The fishing village of Auchmithie, three miles north of and inextricably linked with Arbroath, remains a living community, albeit vastly changed from its origins as a place which subsisted entirely on one centuries old trade. The pulse of the place still beats, albeit its character has changed. (Compare it, if you will, with the ghostly desertion of the Fishtown of Usan, to the north.)
Fishing’s heyday in Auchmithie coincided with its incidental fame as a setting in Walter Scott’s novel The Antiquary. But more lasting fame has been guaranteed the village for being the birthplace of the renowned Arbroath Smokie. By the time that the wider British public deigned to become interested in the hitherto invisible fisher folk their way of life was likely on the wane. Yet the descriptions of intrepid Victorian writers are still fascinating for what they reveal of the commentators no less than the ‘natives’. James Bertram had a keen interest in the conditions of the coastal communities around the entire British Isles. Here is his impression of Auchmithie from his book The Harvest of the Sea:
One customary feature observed by strangers on entering Auchmithie is, that when met by female children they invariably stoop down, make a very low curtsey, and for this piece of polite condescension they expect a few halfpence will be thrown to them. If you pass on without noticing them they will not ask for anything, but once throw them a few halfpence and a pocketful will be required to satisfy their importunities...
|Are we looking at them, or are they looking at us?|
Bertram was impressed by the inhospitable geography of the village as well as its fisher-folk:
Entering the village of Auchmithie from the west, and walking through to the extreme east end, the imagination gets staggered to think how any class of men could have selected such a wild and rugged part of the coast for pursuing the fishing trade... there are in all about seventeen boats’ crews at Auchmithie. Winding roads with steps lead down the steep brae to the beach...there is no harbour or pier for the boats to land at or receive shelter from, and this the fishermen complain of, as they have to pay £2 a year for the privilege of each boat...Fisher-life may be witnessed here in all its unvarnished simplicity...I have seen the women of Auchmithie “kilt their coats” and rush into the water in order to aid in shoving off the boats, and on the return of the little fleet carry the men ashore on their brawny shoulders with the greatest ease and all the nonchalance imaginable, no matter who might be looking at them.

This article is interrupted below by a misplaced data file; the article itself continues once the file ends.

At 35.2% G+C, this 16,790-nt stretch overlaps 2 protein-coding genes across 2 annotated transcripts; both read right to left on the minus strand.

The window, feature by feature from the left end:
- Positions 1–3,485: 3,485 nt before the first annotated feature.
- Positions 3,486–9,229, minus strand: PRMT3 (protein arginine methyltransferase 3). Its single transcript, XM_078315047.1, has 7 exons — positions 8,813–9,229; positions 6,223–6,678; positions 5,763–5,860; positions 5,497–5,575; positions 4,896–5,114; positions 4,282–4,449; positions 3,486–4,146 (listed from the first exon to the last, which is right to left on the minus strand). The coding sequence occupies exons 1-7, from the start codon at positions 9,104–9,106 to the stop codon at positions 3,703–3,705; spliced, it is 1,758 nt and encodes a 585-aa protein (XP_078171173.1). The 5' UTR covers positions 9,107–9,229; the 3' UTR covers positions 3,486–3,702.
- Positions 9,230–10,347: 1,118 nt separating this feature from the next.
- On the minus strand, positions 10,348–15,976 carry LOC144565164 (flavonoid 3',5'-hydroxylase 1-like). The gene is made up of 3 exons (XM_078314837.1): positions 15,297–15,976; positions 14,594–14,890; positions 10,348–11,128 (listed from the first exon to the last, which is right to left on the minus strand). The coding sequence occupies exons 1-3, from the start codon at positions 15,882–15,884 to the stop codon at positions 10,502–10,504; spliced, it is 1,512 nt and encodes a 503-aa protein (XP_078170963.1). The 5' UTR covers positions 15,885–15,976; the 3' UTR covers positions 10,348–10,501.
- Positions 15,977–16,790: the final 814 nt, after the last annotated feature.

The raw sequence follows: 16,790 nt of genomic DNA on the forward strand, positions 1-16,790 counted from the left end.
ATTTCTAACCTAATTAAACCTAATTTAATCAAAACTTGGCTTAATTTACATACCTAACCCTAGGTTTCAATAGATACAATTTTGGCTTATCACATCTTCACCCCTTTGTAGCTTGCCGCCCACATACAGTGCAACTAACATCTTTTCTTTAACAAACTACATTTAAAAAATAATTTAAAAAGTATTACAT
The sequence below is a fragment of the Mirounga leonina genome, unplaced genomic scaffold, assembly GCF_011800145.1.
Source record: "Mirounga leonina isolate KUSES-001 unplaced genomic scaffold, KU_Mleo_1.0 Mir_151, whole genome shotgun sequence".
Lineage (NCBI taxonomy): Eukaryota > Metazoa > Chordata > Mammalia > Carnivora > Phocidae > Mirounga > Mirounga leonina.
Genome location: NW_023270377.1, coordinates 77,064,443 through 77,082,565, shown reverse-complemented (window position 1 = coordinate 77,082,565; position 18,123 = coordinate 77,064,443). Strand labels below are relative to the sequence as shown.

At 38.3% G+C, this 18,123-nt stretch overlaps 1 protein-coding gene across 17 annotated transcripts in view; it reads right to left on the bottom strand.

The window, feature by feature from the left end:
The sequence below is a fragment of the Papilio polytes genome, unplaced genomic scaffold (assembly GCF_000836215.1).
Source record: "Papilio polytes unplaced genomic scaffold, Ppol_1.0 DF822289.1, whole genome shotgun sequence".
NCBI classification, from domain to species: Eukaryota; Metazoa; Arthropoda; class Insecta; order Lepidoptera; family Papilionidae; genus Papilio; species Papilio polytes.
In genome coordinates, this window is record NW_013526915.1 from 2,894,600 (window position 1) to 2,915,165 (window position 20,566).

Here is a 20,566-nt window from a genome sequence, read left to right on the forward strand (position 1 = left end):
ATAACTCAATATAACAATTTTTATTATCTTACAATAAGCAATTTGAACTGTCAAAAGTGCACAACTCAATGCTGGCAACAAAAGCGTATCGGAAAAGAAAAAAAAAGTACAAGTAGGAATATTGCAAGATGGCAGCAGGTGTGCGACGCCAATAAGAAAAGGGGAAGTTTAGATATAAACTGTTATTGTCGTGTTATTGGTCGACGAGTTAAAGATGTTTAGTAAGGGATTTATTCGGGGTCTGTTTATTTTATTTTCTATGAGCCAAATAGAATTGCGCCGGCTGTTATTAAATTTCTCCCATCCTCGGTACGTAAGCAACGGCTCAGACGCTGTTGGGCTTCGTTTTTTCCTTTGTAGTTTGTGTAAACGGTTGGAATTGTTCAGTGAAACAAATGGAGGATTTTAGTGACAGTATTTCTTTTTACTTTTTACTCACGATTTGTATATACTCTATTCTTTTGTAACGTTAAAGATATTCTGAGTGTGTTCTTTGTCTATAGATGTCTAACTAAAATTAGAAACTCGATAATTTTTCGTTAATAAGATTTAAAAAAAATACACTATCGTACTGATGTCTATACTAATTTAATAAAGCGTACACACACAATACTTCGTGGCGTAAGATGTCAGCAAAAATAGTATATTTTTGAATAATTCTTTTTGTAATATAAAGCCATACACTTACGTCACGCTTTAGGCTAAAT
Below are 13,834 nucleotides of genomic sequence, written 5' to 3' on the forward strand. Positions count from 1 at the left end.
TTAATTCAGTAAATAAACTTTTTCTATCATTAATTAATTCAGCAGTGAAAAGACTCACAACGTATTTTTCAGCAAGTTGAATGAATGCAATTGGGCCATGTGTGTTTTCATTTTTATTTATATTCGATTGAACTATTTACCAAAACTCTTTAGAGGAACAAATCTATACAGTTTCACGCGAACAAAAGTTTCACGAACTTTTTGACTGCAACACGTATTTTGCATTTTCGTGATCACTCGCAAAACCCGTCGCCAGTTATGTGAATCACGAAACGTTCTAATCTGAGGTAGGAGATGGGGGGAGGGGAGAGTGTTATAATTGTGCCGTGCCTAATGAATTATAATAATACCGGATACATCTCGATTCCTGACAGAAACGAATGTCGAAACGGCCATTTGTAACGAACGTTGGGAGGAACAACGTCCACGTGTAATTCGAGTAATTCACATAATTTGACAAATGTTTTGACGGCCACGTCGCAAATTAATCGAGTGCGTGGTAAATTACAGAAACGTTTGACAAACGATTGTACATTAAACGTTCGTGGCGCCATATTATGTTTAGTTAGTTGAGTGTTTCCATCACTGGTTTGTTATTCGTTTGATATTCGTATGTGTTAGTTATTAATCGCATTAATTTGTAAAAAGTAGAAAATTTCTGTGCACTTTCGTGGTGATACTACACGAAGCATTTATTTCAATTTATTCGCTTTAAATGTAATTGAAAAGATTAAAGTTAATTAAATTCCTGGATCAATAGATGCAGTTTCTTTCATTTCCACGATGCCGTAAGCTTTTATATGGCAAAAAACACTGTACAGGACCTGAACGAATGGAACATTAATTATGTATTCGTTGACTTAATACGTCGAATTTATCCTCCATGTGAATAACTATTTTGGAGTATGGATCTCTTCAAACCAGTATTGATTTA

In the same author’s The Unappreciated Fisher Folk he writes in broader terms about the society of the coastal community. The settlement of Auchmithie, Bertram wrote, had hardly changed for many generations when Walter Scott visited in the early 19th century and still, in Bertram’s own day, provided a unique opportunity to study a particular lifestyle:
It is certainly in Scotland (and in Cornwall as well) that the life and labour of this hardy and industrious class of persons can be studied to the greatest advantage, and in some places even yet their daily round of existence rolls on much as it did a century ago. In Scotland, the patriarchal system of work is still largely maintained; in many Scottish fishing villages the family fishing boat is as much an institution as a family walnut-tree is in France...In Scotland, the fisher communities seldom receive any accession of new blood...The fisher folk intermarry in their communities, and so preserve those traditions of labour and the observance of those social customs which have become stereotyped among the people who go down to the sea in fishing ships.
This extreme insularity in a small community obviously brought problems, both inside the isolated village and those who looked on from outside, even in a kindly way. Speculation was that the inhabitants of Auchmithie, and indeed other Scottish fishing villages, were so different from the locals further inland that they must have originally come into the country as a distinct, foreign race. But there is absolutely no proof that this is the case. The strangeness of the fisher folk in all the Angus communities was picked up by the county historian, Alexander Warden, focusing on their reluctance to associate socially with others:
The several communities almost invariable intermarry amongst themselves, and it is a rare occurrence for the son of a fisher to take an alien to the craft to wife, or for a daughter to marry outwith the fraternity. Indeed so clannish are the fishers of each village that they seldom go even to neighbouring fishing communities for spouses...The affect of so much intermarrying is to degenerate the race, and in most of the fishing villages there are generally a proportion of the inhabitants affected with scrofula or other diseases, and several having a weak intellect.